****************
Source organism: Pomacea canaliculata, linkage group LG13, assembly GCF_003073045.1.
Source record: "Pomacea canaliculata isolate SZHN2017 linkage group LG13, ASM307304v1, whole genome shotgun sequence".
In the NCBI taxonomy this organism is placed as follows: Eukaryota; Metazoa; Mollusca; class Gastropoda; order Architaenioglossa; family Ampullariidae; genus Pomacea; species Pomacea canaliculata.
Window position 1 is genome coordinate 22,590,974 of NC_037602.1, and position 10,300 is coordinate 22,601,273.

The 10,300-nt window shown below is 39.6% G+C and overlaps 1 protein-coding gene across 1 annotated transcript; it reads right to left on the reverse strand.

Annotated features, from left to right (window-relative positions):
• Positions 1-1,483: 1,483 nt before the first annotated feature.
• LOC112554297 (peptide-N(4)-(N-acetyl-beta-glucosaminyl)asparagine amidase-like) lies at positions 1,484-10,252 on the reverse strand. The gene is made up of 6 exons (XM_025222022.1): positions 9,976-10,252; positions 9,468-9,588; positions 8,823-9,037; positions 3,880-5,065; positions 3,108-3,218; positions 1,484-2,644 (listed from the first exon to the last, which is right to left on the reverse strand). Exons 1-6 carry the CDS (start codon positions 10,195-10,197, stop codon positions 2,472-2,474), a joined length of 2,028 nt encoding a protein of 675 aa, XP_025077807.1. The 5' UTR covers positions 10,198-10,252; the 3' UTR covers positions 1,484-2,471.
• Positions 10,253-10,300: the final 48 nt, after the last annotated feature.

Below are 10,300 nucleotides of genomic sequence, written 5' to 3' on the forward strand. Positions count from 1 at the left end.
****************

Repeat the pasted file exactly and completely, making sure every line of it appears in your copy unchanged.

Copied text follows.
Source organism: Pomacea canaliculata, linkage group LG13, assembly GCF_003073045.1.
Source record: "Pomacea canaliculata isolate SZHN2017 linkage group LG13, ASM307304v1, whole genome shotgun sequence".
In the NCBI taxonomy this organism is placed as follows: Eukaryota; Metazoa; Mollusca; class Gastropoda; order Architaenioglossa; family Ampullariidae; genus Pomacea; species Pomacea canaliculata.
Window position 1 is genome coordinate 22,590,974 of NC_037602.1, and position 10,300 is coordinate 22,601,273.

The 10,300-nt window shown below is 39.6% G+C and overlaps 1 protein-coding gene across 1 annotated transcript; it reads right to left on the reverse strand.

Annotated features, from left to right (window-relative positions):
• Positions 1-1,483: 1,483 nt before the first annotated feature.
• LOC112554297 (peptide-N(4)-(N-acetyl-beta-glucosaminyl)asparagine amidase-like) lies at positions 1,484-10,252 on the reverse strand. The gene is made up of 6 exons (XM_025222022.1): positions 9,976-10,252; positions 9,468-9,588; positions 8,823-9,037; positions 3,880-5,065; positions 3,108-3,218; positions 1,484-2,644 (listed from the first exon to the last, which is right to left on the reverse strand). Exons 1-6 carry the CDS (start codon positions 10,195-10,197, stop codon positions 2,472-2,474), a joined length of 2,028 nt encoding a protein of 675 aa, XP_025077807.1. The 5' UTR covers positions 10,198-10,252; the 3' UTR covers positions 1,484-2,471.
• Positions 10,253-10,300: the final 48 nt, after the last annotated feature.

Below are 10,300 nucleotides of genomic sequence, written 5' to 3' on the forward strand. Positions count from 1 at the left end.